Issues of religious freedom have been in the news a good bit lately. Primarily, these news events occur when someone finds their religious beliefs in conflict with another person’s secular desire. A baker or a florist who regularly sells their wares to gay/lesbian customers declines to bake a cake or make floral arrangements for their wedding because their religious beliefs do not approve homosexual marriage. Despite the fact that there are many, or if not many, at least some alternatives to those bakers or florists, those who refused to provide services were persecuted and some driven out of business by the uproar the offended gay/lesbian couples instigated because these people held to their religious beliefs.
More recently, a county clerk in Kentucky refused to sign marriage licenses of gay/lesbian couples after a court ruled that treating gay/lesbian couples differently than heterosexual couples is discrimination, and therefore illegal. A judge jailed the clerk for refusing to act, despite the commonly observed practice by judges of using the least radical punishment for such problems first, and then proceeding to more stringent punishment and ultimately jail as the last resort.
This last episode is a much different situation than those previously mentioned, as it involves a government employee refusing to do her sworn duty. But the attention it received and the way the judge handled the clerk does illustrate the size of the schism between people following their religious beliefs and social preferences or legal mandates.
If there were options other than punishing these Americans for following their religious beliefs, why were bakers, florists, and others who have had similar misfortunes singled out for what may rightly be termed persecution. This point is particularly relevant in a nation in which the first right among four specifically enumerated rights in the first of the ten amendments in the Bill of Rights is the free exercise of religion?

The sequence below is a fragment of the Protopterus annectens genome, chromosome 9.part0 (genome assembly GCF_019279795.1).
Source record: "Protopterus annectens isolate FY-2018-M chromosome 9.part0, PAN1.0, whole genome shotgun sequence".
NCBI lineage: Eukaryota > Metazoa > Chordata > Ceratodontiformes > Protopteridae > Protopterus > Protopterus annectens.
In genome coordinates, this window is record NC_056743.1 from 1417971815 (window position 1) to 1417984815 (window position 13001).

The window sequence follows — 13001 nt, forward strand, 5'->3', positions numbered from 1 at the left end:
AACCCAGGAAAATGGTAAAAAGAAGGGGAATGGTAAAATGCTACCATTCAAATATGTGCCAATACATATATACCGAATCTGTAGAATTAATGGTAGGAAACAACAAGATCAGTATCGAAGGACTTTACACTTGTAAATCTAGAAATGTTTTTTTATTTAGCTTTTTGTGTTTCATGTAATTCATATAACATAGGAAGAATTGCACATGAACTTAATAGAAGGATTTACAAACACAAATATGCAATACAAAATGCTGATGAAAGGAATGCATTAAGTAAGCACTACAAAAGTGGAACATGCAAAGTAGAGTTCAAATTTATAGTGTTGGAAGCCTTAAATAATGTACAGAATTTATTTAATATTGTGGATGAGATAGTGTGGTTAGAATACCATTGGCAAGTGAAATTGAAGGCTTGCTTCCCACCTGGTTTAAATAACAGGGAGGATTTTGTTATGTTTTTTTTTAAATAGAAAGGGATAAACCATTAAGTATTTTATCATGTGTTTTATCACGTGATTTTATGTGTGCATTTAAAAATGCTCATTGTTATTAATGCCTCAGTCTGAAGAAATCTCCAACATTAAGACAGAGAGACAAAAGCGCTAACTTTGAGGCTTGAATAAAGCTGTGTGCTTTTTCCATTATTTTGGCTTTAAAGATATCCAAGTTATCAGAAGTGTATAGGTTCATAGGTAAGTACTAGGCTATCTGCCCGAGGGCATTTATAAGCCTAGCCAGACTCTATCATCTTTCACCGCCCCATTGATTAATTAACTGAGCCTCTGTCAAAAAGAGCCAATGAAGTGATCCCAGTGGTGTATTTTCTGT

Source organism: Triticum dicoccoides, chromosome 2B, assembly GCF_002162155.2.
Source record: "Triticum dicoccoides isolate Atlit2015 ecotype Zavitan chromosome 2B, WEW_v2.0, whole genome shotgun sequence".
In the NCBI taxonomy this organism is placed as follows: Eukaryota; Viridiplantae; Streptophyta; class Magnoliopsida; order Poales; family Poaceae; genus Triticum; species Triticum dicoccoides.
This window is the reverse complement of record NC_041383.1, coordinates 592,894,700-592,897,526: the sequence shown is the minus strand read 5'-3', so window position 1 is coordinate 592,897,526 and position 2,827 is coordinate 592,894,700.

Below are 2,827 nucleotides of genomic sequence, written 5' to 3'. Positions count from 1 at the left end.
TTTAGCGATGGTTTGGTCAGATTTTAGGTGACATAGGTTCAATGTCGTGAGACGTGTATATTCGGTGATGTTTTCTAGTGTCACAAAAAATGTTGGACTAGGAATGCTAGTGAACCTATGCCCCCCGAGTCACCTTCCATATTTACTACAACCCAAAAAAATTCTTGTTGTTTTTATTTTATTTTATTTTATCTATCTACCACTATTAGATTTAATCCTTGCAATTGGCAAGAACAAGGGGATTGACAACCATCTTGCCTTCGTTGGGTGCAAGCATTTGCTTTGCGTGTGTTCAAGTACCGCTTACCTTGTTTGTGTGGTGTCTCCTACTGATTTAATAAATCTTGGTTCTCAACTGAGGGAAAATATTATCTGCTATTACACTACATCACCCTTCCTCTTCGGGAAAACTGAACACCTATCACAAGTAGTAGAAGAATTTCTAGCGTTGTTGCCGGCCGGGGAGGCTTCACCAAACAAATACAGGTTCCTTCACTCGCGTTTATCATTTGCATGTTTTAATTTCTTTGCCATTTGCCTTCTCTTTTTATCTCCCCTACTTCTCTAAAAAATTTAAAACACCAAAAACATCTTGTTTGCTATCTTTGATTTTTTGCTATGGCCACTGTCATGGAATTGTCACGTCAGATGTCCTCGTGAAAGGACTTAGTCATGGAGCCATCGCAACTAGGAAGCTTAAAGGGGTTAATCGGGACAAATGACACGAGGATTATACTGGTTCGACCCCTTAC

It is also relevant to note the degree to which these events attract media coverage, which highlights how unpopular traditional religious practices have become to the media and many Americans in the 21st century.
Combine a media mindset apparently hostile to religious practices with a tendency to try to tear down Republican presidential candidates and you find Republican presidential candidate Ben Carson being given rough treatment after saying that a Muslim shouldn’t be President of the United States. "I would not advocate that we put a Muslim in charge of this nation. I absolutely would not agree with that," he said a while back on NBC's "Meet the Press."
A bit later in the interview, he said, when asked about a Muslim running for Congress, that it would depend upon the individual in question. "Congress is a different story, but it depends on who that Muslim is and what their policies are, just like it depends on what anybody else is," Dr. Carson said. "If there's somebody who is of any faith but they say things and their life has been consistent with things that will elevate this nation and make it possible for everybody to succeed and bring peace and harmony, then I'm with them."
Host Chuck Todd also asked him whether a president's faith should matter to voters. "I guess it depends on what that faith is," he said. "If it's inconsistent with the values and principles of America, then of course it should matter. But if it fits within the realm of America and consistent with the Constitution, no problem." Asked whether he thinks Islam is consistent with the Constitution, Carson said: "No, I don't – I do not."
Clearly, Dr. Carson believes that anyone subjugating their religious beliefs, whatever religious beliefs they may hold, to the requirements of our Constitution is the key element.
He appeared on ABC News’ “This Week” last Sunday where reporter Martha Raddatz grilled him on that same statement, either ignorant of his other comments further defining his view on the issue, or unwilling to acknowledge them. Here is part of that interview:
Raddatz: “I want to go back to your controversial comments on the possibility of a Muslim president. The question seemed quite clear. The question was: Should a president’s faith matter? You said, I guess it depends on what that faith is. The question was: So do you believe that Islam is consistent with the Constitution, and you said no, I do not. I would not advocate that we put a Muslim in charge of this nation. I absolutely would not agree with that.
Do you stand by that now?”
Carson: “Well, first of all, you know, what I said is on a transcript and it’s there for anybody.”
Raddatz: “I’m reading the transcript, Dr. Carson, that’s exactly what you said.”
Carson: “No – read the paragraph before that where I said anybody, doesn’t matter what their religious background, if they accept American values and principles and are willing to subjugate their religious beliefs to our Constitution. I have no problem with them.
Why do you guys always leave that part out, I wonder?”
Political correctness – or opposing unpopular things in favor of popular things – is the order of the day, in life and in the media.